A Victrola in a Snowstorm: Towards a True Digital Idiom

If quantitative data were the only measure of human behavior, it would seem that the phrase “people don’t read online” (3.570,000,000 results as of 10-27-13) has the certainty of numbers.

Fortunately for our sense of pride as sentient beings, human behavior isn’t neatly quantifiable. Every supposition we make about what people will or won’t do must be assessed on its own merits. That means taking into account the environment in which we expect a particular behavior to occur.

To my continued consternation, the phrase “people don’t read online” is still in the air, despite a critical flaw in its premise: the assumption the now-traditional online environment is the only possible online environment. So to contradict one shallow generalization, I feel empowered to posit another:

People don’t read online because traditional Web design is completely inadequate.

Now, I’m not only referring to graphics, font and color choices, proportions or visual density. I’m also referring to the distribution and format of every type of content. This is, of course, a topic fit for at least one book. But maybe by zooming in on one aspect of the problem we can illuminate the bigger picture.

In the first place, whether you blithely believe the unexamined premise that “people don’t read online”— or blithely believe that most other people believe it, we’ve got trouble.

The premise that a premise is a proof.
I mean, think about it. We have a marketing culture that actually accepts that users ignore its branded content. The most conventional wisdom can offer are cosmetic strategies. Google it up and you can find dozens of articles advocating the use of:

As well-meaning and earnestly pragmatic as these suggestions are, they remind me of the strategies I used as a child to fix broken toys. All I needed were rubber bands, scotch tape and a piece of cardboard to convince myself a car or a robot or my mother’s favorite lamp was good as new.

But as applied to digital messaging strategy, such stopgap measures ignore major systemic defects.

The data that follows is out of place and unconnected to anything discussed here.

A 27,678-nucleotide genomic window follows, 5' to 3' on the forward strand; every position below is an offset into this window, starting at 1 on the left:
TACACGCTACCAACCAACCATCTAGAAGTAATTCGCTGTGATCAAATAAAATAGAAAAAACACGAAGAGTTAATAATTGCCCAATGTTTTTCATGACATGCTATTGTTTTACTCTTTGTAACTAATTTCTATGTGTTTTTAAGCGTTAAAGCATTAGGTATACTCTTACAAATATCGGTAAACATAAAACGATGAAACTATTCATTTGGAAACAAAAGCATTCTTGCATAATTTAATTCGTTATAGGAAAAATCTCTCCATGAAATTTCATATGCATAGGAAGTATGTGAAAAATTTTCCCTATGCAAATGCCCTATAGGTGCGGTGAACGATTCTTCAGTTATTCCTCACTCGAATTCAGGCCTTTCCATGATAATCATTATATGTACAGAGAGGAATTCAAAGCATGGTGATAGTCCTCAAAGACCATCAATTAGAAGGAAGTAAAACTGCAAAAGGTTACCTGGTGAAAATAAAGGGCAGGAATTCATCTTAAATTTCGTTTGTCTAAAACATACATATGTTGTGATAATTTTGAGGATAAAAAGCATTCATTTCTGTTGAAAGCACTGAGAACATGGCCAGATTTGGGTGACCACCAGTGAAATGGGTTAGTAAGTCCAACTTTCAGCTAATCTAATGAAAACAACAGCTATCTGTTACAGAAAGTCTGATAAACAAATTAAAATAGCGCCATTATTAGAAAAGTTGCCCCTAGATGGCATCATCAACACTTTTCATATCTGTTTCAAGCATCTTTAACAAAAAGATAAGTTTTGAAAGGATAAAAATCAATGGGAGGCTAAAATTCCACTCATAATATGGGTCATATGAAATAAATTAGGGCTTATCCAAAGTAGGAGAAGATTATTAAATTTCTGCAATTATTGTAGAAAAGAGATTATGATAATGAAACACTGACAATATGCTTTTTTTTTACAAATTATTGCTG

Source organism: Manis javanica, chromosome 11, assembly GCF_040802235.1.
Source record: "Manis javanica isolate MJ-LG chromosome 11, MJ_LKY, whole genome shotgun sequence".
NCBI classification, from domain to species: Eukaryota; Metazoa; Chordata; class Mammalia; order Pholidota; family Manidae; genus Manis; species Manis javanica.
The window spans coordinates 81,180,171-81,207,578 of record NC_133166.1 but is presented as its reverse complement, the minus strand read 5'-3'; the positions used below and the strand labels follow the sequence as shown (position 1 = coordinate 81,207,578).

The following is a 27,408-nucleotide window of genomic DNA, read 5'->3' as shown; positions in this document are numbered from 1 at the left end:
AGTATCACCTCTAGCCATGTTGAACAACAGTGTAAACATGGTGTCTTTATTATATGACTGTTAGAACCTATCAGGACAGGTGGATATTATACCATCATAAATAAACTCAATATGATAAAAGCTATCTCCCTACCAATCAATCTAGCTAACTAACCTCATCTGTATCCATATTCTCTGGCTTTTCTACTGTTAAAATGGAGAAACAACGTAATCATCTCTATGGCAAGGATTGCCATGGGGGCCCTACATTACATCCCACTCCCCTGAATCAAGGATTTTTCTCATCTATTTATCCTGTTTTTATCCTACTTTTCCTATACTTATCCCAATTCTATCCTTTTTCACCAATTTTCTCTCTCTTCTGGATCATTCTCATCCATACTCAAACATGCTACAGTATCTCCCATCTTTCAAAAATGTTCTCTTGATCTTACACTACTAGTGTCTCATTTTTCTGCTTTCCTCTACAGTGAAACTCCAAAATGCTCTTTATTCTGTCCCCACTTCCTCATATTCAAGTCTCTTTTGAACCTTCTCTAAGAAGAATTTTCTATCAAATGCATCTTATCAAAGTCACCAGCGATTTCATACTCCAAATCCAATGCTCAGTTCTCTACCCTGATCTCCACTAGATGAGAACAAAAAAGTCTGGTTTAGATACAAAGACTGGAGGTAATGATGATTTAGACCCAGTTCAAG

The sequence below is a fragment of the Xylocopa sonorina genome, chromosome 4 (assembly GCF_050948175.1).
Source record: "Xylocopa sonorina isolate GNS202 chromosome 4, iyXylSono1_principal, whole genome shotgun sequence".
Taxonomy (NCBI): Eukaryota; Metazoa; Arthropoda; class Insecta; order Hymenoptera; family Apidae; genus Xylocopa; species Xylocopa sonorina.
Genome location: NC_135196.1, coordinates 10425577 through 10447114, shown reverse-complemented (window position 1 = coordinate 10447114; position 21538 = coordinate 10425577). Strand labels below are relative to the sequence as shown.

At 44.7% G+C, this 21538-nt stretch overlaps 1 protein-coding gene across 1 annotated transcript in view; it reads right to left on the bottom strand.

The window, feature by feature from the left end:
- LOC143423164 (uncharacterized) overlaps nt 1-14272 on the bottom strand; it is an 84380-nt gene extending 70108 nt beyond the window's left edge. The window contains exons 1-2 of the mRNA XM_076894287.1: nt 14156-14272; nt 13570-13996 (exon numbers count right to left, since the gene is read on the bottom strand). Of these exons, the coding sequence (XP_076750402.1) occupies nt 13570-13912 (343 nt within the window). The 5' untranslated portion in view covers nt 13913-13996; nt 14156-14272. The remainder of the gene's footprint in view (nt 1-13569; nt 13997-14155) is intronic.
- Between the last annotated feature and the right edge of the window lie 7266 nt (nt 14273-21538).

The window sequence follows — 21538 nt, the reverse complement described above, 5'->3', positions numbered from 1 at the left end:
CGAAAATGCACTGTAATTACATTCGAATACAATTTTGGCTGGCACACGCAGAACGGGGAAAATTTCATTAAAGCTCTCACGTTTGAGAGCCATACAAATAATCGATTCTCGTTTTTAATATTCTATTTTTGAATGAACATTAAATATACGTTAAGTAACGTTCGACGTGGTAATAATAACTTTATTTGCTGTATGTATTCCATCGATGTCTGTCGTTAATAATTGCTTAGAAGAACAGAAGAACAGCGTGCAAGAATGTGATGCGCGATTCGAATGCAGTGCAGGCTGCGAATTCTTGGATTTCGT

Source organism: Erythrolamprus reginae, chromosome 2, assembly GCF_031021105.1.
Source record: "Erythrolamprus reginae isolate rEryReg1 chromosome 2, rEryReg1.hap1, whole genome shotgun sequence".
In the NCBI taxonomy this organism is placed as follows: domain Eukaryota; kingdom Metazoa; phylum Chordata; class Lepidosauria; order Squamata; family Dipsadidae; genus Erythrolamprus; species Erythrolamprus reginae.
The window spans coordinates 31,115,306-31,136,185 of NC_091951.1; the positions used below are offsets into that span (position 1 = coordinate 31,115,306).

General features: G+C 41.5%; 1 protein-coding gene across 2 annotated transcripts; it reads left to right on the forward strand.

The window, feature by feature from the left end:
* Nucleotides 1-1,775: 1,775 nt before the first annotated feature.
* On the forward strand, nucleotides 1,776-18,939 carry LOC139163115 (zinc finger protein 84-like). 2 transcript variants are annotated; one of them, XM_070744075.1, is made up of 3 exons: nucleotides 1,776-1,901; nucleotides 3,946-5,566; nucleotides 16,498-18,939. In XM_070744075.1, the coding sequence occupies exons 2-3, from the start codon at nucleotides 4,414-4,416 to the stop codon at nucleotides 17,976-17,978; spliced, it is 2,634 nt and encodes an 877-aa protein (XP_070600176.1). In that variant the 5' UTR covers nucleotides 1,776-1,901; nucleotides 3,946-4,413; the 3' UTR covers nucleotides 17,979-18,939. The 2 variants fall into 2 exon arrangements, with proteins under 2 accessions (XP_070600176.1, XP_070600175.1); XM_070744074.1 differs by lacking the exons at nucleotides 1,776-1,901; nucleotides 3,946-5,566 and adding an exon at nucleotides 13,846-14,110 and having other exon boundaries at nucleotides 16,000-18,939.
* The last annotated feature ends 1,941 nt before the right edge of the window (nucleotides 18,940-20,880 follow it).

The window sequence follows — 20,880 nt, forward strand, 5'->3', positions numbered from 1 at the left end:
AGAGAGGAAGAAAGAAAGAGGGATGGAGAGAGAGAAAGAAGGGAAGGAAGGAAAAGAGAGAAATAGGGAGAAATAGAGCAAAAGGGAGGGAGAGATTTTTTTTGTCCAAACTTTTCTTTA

As I see it, if people don’t read online, it’s not a word problem—it’s because standard Web design takes no account of how language works. By habit, the vast majority of Web layouts are incapable of presenting verbal content in a meaningful way—and treat video or animation only slightly better.

In fact, instead of developing methods of content presentation idiomatic to digital space, standard Web design and production continue to rely on design paradigms developed for print and, to a lesser extent, TV.

The promise of a fresh perspective.
If you’re with me so far, you’re already wondering how a more idiomatic presentation model might work. For starters, we need a coherent way to integrate different types of content on a single screen. A recent multimedia article in the online edition of The New York Times suggests we already have the means to do so:

A Game of Shark and Minnow

Here a mix of scrolling text over video, still photography and maps, combined with graceful text pages artfully stages a report about a complex social and political issue.

Instead of a few thousand words crammed into prefab boxes, text and layout form a seamless continuity that suggests an idiomatic and uniquely digital paradigm.

Now, I can already hear my friends on the merchandizing end of the spectrum saying, “All well and good for a brainiac article about whatever, but I need to push product.”

Well, imagine your hairdryer, convection oven, button-down jeans or shoes-to-die-for displayed full screen. Don’t worry, your benny bullets will be well within swiping/tapping/mouseover range.

Then imagine changing color, style or flipping the scene to a sidewalk, a runway or a living room as a narrative scrolls along with you, across a mix of video, animation and stills. Your product, outside the box, would display itself more naturally—in locations rich with emotional resonance for your customers.

Obviously, the solution I seek can’t be improvised in a single blog post. But I do believe the Times article points in the right direction—toward a new kind of Web design more suited to the way human language is structured and how it communicates.

Because no matter how you juggle the pixel width of your layout, bulleted text will never have emotional impact. And, for a country besotted by 3-D Super Imax movie theatres, a tiny video window, stuttering away in a sea of choppy copy, has as much chance of raising our heart rate as a wind-up Victrola in a snowstorm has a shot at “going platinum.”



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Mark Laporta

Writer, Creative Consultant
New York, NY




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